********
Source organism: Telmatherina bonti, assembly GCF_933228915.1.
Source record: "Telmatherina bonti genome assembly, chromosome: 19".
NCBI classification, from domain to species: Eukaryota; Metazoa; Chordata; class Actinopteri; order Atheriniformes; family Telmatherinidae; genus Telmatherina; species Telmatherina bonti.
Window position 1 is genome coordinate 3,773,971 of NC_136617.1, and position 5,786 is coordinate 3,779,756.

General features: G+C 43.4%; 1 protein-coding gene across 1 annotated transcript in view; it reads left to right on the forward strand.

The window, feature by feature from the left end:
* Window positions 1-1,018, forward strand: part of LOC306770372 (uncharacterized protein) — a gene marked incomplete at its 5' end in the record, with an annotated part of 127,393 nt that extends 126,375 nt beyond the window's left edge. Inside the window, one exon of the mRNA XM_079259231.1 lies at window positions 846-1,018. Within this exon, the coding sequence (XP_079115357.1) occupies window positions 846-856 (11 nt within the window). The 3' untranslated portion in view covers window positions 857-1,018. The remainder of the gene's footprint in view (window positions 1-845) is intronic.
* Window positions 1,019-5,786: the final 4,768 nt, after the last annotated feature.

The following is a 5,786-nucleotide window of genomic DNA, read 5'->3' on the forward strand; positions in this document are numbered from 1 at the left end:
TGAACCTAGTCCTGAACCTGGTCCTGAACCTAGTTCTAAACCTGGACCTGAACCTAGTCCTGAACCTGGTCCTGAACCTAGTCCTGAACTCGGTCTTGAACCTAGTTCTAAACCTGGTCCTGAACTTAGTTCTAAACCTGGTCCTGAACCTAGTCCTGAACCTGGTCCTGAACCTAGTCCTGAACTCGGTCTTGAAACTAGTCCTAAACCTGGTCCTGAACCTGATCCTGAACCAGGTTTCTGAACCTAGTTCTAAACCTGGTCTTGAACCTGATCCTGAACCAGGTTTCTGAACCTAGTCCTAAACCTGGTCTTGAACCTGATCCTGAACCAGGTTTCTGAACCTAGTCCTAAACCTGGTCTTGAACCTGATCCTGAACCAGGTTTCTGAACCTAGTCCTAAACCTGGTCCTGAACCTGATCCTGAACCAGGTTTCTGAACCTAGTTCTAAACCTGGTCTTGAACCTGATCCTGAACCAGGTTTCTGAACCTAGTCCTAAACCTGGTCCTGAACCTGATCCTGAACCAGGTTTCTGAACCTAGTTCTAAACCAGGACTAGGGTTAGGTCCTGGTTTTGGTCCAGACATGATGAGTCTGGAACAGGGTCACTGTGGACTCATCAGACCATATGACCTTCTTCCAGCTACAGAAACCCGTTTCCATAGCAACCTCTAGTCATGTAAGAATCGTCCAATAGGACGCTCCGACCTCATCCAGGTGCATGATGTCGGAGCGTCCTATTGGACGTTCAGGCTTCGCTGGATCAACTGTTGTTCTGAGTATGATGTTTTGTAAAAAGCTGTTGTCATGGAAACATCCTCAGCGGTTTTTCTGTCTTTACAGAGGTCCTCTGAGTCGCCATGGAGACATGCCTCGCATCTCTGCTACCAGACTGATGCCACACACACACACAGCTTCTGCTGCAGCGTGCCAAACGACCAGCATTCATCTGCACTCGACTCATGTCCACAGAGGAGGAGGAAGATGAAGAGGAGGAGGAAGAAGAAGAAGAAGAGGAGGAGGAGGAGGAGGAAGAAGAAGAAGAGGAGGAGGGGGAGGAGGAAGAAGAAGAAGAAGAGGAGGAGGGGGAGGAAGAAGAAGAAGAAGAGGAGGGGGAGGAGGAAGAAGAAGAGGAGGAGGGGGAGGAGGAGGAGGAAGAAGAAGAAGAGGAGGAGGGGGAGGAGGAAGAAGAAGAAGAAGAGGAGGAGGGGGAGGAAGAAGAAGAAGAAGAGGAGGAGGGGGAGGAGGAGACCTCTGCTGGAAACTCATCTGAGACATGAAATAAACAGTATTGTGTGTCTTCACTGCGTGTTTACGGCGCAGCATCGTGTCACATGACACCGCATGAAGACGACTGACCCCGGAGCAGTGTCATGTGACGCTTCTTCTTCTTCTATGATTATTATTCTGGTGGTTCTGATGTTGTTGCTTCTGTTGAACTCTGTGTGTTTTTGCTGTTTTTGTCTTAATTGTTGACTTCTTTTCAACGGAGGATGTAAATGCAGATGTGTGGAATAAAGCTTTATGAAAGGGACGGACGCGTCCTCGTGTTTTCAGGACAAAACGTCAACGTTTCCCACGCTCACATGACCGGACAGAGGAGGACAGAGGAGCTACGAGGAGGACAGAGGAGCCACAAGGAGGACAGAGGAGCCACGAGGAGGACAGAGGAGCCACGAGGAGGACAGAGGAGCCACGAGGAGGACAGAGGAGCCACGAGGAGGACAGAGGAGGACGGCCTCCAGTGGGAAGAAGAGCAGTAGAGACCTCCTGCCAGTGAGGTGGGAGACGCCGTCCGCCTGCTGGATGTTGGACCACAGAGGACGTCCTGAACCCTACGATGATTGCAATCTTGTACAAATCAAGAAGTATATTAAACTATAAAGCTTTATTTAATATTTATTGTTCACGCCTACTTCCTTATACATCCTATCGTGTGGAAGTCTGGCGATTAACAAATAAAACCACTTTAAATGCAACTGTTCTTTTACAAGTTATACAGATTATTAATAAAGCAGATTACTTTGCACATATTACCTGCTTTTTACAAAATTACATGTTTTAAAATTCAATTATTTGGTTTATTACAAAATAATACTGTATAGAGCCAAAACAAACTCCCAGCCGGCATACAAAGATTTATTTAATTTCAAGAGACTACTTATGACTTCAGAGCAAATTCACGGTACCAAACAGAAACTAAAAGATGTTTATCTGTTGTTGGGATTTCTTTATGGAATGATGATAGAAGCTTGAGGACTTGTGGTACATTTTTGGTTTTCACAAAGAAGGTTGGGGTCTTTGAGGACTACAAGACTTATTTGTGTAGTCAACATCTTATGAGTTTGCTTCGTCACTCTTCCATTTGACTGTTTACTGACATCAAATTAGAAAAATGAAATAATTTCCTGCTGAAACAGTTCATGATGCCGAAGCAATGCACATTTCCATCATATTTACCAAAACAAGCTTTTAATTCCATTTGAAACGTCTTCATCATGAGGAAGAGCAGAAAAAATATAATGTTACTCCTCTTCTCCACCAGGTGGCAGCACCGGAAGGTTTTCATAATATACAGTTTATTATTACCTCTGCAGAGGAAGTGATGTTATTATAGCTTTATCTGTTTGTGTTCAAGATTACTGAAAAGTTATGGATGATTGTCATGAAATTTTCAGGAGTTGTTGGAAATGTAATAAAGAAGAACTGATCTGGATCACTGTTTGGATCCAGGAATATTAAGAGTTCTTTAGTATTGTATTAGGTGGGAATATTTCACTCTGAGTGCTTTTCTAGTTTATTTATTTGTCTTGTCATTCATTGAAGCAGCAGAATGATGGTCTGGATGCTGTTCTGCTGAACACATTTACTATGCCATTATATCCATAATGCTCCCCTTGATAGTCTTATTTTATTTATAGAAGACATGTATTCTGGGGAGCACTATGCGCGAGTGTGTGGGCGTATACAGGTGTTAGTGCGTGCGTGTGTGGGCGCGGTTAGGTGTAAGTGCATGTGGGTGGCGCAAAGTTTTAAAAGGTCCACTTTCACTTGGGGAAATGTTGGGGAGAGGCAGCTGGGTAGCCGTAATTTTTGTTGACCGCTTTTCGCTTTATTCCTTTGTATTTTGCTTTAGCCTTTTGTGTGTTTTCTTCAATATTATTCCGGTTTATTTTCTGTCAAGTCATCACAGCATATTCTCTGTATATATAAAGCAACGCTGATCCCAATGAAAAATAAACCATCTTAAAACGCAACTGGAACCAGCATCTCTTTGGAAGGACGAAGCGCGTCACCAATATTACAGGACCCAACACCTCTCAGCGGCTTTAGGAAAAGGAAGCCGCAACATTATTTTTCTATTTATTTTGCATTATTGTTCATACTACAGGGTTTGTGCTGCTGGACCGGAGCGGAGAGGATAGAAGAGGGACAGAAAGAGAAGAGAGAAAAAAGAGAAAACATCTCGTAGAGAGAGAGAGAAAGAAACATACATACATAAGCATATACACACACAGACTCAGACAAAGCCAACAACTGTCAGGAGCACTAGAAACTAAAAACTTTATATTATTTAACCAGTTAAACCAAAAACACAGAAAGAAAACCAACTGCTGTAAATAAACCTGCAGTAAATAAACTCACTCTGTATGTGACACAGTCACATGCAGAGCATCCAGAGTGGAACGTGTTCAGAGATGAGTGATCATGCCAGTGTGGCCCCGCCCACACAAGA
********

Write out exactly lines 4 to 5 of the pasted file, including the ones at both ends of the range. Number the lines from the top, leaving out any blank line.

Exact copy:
Window position 1 is genome coordinate 3,773,971 of NC_136617.1, and position 5,786 is coordinate 3,779,756.

General features: G+C 43.4%; 1 protein-coding gene across 1 annotated transcript in view; it reads left to right on the forward strand.